A main drawback in fixing a critical photoperiod is that, the critical photoperiod differs from species to species.

There are chances the critical photoperiod can be same for both short day and long day plants.

For Example: Xanthium is SDP and Hyoscyamus is LDP. But both flower when they have 12 – hour light exposure. A 12 – hour is minimal light for Xanthium and the same time is above the critical photoperiod for Hyoscyamus.

Photoperiodic Induction

Photoperiodic induction is a process where the exposure to light initiates reproductive phase.

The initiation of reproductive phase involves the conversion of leaf primordia to flower primordia. Induction takes place in cycles, number of turns in which a plant is induced is species specific.

For Example: Glycine max requires 2- 4 cycles, Xanthium requires only 1 cycle, 25 cycles are needed for Plantago lanceolata, etc.,

When sufficient cycles are obtained even with breaks induced by darkness can initiate flower bearing capacity of the plant.

The plants which flowers after the induction are said to inductive photoperiod and plants which does not flower with minimal photoperiod, these are said to be non – inductive photoperiod.

Hamner and Bonner studied photoperiodic induction in SDP Xanthium by experimenting with light exposure. Xanthium needs 15 and a half day of light and 8 and a half of dark period to get induced.

When the dark period was interrupted by light even for a small duration the plant retains vegetative phase and not reproductive.

From this it was concluded that Light is required for amount of flowering (i.e.) quantitative and dark phase is required for Photoperiodic induction to begin flowering.

The night break experiment was also performed in Long – day plants and was found that the night breaks and when a day extension in LDP is effective for flowering and limits SDP from flowering.

Site of Stimulus

Shoot apex was believed to be a receiver of Photoperiodic stimulus until Knott in 1934 proved that leaves are the stimulus for inducing flowering in Xanthium.

The experiment proved that when all leaves are removed the plant remained vegetative and when even a part of leaf or a leaf when left the flowering was supported.

In leaves, photoreceptor molecules are present to detect the light stimulus.

The light detected are red and blue. The receptor molecules detect red and far- red lights are Phytochromes. Phytochromes are 5 different types they are:






The receptor molecules that detect blue light are Cryptochromes.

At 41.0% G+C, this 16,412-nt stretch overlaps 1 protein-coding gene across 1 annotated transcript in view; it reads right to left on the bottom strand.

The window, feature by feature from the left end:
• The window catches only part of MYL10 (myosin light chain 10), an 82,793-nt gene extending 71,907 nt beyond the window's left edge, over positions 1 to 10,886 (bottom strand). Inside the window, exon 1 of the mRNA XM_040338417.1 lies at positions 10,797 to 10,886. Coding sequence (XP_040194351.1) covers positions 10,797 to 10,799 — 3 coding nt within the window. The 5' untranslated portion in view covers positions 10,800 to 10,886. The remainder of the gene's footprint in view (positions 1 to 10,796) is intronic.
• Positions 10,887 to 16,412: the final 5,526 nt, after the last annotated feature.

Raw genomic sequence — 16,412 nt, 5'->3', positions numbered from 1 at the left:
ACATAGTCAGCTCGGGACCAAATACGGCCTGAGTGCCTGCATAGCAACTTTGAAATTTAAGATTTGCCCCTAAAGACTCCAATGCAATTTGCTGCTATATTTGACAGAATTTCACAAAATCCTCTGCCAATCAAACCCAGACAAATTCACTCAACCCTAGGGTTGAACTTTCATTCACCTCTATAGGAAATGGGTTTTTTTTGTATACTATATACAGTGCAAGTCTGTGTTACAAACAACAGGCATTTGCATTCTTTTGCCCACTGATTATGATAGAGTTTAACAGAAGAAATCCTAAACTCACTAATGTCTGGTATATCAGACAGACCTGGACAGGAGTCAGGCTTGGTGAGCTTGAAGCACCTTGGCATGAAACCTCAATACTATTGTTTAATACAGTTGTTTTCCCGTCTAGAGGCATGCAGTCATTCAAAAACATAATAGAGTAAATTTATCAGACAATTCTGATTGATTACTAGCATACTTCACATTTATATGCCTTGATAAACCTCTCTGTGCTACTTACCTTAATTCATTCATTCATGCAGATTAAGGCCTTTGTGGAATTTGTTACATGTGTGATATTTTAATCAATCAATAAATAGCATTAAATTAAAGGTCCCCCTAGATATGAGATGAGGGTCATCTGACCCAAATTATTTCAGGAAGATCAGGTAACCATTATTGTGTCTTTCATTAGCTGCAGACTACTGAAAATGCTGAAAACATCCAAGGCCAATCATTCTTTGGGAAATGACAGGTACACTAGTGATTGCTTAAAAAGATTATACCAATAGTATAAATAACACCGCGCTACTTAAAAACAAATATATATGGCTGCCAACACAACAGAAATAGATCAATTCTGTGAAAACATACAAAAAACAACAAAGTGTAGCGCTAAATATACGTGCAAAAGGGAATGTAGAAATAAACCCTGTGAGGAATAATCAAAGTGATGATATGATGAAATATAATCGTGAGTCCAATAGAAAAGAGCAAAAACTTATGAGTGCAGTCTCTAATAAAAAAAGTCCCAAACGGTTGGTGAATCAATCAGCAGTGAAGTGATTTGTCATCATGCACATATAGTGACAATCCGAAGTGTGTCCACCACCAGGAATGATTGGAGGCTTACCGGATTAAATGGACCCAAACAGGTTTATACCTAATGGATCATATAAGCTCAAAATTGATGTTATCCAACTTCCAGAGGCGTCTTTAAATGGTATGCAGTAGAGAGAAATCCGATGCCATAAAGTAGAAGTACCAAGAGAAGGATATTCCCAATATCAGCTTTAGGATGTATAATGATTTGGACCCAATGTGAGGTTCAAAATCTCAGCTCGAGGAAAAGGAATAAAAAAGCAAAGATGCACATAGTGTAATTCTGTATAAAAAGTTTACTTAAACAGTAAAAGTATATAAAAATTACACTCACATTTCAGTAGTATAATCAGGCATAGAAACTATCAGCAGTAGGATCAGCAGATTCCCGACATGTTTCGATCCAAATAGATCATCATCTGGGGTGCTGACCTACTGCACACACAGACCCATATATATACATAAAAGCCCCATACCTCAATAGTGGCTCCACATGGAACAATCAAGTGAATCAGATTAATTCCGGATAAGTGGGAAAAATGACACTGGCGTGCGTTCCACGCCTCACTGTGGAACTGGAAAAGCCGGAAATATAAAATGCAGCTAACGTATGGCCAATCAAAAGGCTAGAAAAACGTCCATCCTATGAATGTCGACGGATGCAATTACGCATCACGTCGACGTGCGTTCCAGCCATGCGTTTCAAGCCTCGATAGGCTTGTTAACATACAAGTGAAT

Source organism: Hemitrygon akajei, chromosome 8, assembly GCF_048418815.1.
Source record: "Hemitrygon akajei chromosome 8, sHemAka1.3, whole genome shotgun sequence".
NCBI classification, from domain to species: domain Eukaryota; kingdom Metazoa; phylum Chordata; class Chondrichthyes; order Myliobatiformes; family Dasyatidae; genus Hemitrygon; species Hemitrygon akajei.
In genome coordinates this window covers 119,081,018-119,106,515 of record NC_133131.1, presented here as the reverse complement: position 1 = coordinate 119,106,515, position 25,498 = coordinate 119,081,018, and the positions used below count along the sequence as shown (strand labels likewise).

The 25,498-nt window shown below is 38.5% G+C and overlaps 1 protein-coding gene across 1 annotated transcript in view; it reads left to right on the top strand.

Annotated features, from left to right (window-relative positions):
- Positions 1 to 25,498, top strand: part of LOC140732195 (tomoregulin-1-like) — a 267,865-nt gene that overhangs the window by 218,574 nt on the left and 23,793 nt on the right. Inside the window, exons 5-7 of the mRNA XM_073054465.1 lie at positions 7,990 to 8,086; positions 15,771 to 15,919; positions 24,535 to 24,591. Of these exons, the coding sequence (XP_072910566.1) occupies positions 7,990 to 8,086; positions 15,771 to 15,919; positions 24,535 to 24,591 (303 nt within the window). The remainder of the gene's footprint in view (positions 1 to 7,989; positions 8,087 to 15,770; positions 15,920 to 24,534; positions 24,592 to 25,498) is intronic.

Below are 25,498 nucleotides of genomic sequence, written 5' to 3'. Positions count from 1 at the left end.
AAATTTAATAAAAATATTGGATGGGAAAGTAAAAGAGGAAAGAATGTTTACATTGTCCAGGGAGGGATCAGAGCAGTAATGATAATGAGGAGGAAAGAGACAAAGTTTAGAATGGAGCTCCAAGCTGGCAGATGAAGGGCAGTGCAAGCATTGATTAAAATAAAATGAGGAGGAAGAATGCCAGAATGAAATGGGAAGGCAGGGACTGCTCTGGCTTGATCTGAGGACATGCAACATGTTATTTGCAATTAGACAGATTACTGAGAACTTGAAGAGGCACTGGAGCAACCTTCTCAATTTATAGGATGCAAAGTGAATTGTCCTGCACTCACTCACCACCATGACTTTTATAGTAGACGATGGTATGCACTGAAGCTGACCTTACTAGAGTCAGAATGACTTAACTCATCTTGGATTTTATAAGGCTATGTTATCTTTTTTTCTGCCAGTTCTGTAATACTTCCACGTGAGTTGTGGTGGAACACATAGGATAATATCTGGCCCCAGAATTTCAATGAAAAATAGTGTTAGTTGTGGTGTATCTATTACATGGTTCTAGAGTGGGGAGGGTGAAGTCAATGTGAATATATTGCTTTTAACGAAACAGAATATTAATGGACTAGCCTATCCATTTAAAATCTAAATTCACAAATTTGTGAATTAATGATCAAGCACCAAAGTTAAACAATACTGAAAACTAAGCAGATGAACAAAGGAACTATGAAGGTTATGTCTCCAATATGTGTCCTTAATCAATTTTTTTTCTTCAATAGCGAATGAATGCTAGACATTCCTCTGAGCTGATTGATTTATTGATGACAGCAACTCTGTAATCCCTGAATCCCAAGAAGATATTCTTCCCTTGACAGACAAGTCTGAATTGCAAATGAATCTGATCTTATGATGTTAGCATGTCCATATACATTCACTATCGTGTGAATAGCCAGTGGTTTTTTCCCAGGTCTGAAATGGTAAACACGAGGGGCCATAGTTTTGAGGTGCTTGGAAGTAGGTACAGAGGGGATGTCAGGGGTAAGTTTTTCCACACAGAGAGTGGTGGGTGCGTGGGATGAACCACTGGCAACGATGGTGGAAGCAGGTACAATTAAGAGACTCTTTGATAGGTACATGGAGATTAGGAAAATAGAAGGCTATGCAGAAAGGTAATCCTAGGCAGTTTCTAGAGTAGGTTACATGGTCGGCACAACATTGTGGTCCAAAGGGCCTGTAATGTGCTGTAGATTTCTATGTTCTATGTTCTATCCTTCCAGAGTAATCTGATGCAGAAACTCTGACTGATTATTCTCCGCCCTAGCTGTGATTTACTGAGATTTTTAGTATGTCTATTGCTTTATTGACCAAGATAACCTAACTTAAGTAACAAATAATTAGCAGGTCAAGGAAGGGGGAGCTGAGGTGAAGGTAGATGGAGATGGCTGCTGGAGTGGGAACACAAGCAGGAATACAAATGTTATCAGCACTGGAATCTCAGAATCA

They are divided into: CRY1 and CRY2

The role of photoreceptors in LDP and SDP are given in Table below.

Phytochrome APromotes?
Phytochrome BInhibitsInhibits
Phytochrome CNeutral?
Phytochrome DInhibits?
Phytochrome EInhibits?
Cytochrome 1Promotes (Crucifers)None
Cytochrome 2Promotes (Crucifers)None

In 1936, Chailakhyan said there are flowering hormones that induces flowering after the receptor activation.

These hormones when induced are activated for many days and remain in plant producing continuous flowering. This was proved by Hamner and Bonner in 1938by grafting experiment.

A graft from photoinduced plant was subjected to non – inductive signals which then flowered in spite of the non – inductive signal proved that certain transport molecules which travels through phloem had induced signals in the grafted plant to flower.

These substances were termed as Florigens – Flower stimulating hormone.

Apart from flowering, photoperiodism also has its effects on Dormancy, tuber and bulb formation in plants.


The temporary cease in growth of the plant or a part of plant is known as dormancy. The causes may be due to the climatic changes such as onset of winter in seeds and in trees or Apical dominance in buds.

The cause of dormancy is dependent on natural light period for the plant. In woody plants, low light condition will promote dormancy and long light inhibits dormancy.

Tuber and Bulb Formation

On extreme conditions, higher plants are capable of forming storage and reproductive structure. These structures will be protected from extreme stress conditions. These storage structure and reproductive structure are not truly reproductive and the plant remain in vegetative phase.

These storage organs enter dormancy during extreme conditions and protect plants. Tuberization is more prevalent in Short – day plants and bulbing in long day plants.

Significance of Photoperiodism

1. The main significant in understanding the photoperiodism becomes essential to grow a crop artificially or under extreme conditions where light is less available.

2. Desirable phase can be induced to obtain the flower from reproductive phase or the tuber in case of vegetative plants.

3. Annual yielding plants can be induced and higher harvest rates can be achieved.

4. Seed Dormancy during winter and autumn leaf fall can be prevented.

Photoperiodism Citations